The Word on the Week


This coming week the UK will decide by referendum whether or not to remain in the EC. Always a reluctant member, reflecting perhaps its long history of wars fought on European soil and a general mistrust of the “foreigner” this debate has degenerated into violence with the killing of Jo Cox the Pro Europe Labour MP.
Apparently the older people in the UK want out and the younger want in. The old see the problems and the youth see more opportunities in a united Europe.
The debate is being fought on immigration, swollen by refugees and economics based on selfish national interests.
But how well has the vision of a united Europe been realised? Its founders knew that European integration would fail if the political ends of the project ever came to be dominated by the economic means. Its priority had to be people organised in democracies relatively free from corruption with participation in central decision making designed for the common good.

This ideal has been tested by the flood of refugees from war-torn countries coupled with a reluctance to accommodate the free flow of economic migrants from Eastern Europe. When a small number of militant Islamists are added the mix gets toxic and democratic freedoms are in danger of being swept away. The social cohesion will be severely tested if Brexit takes place.

Monetary union, which served Ireland well initially, put us into a straightjacket when, through reckless banking, we went broke. Having landed in hoc to our European Bondholders we could not devalue our currency to reflect our bankrupt state and had to climb out of recession using the Euro, a hard currency. This illustrates the difficulty we had with the Euro.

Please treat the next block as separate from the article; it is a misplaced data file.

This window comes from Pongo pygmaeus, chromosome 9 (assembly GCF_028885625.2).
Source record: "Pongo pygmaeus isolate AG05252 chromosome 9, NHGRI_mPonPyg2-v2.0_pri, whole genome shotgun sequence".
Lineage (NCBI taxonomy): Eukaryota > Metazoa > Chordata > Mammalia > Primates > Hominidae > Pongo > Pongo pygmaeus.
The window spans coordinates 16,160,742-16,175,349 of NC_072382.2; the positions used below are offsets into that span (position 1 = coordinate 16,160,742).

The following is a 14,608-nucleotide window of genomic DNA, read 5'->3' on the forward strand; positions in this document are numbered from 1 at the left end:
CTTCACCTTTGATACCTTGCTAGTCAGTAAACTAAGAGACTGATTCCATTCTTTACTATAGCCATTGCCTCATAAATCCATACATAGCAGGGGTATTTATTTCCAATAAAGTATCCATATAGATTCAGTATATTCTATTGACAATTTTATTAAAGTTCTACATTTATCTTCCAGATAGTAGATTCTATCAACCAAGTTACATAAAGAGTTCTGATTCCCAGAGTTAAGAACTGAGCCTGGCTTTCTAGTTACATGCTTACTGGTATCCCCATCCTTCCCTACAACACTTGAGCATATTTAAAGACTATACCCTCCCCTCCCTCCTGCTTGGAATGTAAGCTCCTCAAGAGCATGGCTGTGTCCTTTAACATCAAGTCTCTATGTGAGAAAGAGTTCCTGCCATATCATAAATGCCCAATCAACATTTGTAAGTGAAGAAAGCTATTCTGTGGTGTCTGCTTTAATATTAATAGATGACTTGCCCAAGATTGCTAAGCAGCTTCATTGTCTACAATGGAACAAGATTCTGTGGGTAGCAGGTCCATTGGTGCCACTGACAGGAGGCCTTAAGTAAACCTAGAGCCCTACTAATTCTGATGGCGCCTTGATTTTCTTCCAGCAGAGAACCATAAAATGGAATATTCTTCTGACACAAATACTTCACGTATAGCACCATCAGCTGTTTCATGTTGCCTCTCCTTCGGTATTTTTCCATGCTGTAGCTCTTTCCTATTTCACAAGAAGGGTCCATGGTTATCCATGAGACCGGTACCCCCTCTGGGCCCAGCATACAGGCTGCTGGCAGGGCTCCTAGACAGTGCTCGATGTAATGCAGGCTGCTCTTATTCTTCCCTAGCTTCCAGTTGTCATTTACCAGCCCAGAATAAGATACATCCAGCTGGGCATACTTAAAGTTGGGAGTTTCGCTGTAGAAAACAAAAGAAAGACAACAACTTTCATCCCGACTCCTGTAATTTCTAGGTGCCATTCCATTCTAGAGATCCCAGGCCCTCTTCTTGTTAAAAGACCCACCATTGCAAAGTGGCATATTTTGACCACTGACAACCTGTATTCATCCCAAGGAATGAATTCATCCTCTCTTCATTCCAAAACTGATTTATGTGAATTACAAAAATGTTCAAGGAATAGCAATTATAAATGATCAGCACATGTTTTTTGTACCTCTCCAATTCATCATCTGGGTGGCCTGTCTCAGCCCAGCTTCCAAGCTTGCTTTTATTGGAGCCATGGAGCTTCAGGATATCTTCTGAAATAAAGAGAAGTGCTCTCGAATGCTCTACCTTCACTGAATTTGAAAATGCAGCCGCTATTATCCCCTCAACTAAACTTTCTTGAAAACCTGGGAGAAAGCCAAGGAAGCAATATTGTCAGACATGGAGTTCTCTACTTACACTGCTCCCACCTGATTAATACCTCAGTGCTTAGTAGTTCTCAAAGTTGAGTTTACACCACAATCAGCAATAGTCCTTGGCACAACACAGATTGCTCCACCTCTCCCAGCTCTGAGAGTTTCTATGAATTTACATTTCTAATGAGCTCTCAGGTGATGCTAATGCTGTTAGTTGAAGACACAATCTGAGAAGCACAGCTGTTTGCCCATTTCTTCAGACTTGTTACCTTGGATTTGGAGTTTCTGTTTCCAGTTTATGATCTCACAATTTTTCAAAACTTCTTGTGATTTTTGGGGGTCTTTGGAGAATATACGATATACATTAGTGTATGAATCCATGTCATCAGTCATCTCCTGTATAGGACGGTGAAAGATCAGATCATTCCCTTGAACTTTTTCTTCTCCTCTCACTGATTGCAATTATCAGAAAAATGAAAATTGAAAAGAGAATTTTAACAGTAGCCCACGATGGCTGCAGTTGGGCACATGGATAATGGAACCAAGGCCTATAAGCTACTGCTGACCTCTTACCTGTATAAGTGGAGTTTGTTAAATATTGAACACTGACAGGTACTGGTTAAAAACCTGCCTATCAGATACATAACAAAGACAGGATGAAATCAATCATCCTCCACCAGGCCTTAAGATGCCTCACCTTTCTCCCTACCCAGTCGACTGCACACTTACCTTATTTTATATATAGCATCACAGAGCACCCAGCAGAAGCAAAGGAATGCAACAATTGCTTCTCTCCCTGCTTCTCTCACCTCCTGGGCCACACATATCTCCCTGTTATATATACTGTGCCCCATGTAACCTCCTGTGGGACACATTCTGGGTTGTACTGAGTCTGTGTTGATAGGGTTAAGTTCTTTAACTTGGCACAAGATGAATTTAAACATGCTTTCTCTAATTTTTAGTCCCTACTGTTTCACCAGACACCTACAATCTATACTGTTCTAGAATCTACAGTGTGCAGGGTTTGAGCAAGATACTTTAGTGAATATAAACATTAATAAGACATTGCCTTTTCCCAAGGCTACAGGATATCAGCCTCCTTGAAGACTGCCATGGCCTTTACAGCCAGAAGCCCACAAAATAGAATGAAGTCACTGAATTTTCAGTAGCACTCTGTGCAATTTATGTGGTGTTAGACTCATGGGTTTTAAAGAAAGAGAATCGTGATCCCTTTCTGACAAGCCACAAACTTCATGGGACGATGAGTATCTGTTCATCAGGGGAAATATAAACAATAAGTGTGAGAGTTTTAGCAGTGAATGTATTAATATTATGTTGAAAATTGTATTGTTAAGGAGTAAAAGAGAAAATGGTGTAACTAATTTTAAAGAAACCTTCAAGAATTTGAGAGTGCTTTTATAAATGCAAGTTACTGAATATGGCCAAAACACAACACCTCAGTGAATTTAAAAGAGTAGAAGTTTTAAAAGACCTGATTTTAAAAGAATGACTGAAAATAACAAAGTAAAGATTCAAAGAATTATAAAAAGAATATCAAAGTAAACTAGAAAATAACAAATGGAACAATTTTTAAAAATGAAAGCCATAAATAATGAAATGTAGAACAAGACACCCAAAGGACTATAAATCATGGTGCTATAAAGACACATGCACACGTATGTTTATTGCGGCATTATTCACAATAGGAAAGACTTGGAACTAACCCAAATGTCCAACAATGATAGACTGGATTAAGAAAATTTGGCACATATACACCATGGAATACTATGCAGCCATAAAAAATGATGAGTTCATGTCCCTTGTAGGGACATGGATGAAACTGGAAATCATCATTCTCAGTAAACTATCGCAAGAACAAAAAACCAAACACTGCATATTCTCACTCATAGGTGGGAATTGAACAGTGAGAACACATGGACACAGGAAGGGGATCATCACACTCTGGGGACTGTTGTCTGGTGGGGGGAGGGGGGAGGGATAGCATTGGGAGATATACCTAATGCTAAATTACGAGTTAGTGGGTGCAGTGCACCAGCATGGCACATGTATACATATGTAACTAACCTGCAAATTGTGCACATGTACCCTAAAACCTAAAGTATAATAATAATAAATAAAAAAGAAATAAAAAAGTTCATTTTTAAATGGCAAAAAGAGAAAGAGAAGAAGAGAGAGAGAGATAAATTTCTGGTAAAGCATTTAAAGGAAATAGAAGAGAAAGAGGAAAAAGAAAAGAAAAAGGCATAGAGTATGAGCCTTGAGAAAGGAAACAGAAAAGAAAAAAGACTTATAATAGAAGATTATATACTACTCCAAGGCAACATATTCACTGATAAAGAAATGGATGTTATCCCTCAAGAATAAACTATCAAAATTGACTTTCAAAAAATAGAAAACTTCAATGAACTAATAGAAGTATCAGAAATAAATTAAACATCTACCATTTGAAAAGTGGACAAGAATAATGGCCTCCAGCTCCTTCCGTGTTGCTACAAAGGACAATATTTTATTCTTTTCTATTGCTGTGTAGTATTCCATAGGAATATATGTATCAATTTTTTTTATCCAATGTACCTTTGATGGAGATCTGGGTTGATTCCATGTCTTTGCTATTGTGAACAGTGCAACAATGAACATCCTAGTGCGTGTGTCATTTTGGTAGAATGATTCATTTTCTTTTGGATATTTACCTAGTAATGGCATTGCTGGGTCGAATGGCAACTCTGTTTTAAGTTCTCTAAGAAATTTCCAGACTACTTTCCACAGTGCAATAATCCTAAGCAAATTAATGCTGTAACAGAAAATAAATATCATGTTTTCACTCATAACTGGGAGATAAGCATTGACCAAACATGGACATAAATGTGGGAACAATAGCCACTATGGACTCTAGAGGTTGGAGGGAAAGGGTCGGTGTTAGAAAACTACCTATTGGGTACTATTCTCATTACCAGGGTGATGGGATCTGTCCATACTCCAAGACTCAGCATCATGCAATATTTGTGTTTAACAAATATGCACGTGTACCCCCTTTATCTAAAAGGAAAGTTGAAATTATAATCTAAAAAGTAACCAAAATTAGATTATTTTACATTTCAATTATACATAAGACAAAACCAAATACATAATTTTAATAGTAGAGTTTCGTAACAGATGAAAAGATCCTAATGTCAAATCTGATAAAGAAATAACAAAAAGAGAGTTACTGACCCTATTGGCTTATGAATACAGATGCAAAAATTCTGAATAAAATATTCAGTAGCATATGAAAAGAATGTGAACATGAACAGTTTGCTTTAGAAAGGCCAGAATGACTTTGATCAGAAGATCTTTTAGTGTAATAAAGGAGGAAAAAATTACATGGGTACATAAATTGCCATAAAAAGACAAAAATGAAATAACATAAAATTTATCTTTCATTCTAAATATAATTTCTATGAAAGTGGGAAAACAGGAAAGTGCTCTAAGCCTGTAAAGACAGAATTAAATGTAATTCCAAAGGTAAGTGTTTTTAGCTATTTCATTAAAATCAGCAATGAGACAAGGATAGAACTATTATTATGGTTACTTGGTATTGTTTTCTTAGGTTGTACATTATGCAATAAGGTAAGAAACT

Conversely the Euro, weaker relative to the old Deutschmark, enabled Germany to trade abroad at a massive advantage which has been calculated at being worth €1,500 billion to that country. By contrast the absence of wealth in Spain, Portugal and Greece, who are in financial difficulties similar to Ireland, portrays a Europe with great financial inequalities.
The only solution would appear to dismantle the Euro returning control of their currencies to the individual countries. This would enable the Southern European countries to deal with their high levels of youth unemployment by stimulating foreign trade.

Scripture shows the nation state of Israel separate in order, amongst other things, to reflect God’s laws to the Nations. They were identified by a distinctive language (to restrain evil Genesis Chapter 11 verse 6) and throughout the Bible people are differentiated by their culture and national identity.
It is in the Kingdom of God that we come to see the fulfilment of the Gospel in individual lives and corporately regardless of colour or creed. It is a Kingdom where God rules in the lives of its subjects who have entered, not by crossing a physical boundary but by answering Christ’s call to repent and believe the Gospel (St Mark Chapter 1 verse 15).
It encompasses all of us who have grieved over their sins enough to bring them to Christ in prayer that He might graciously give you the grace to repent by turning from them and trusting Him.
It is a Kingdom that will outlast the EU or a Brexit!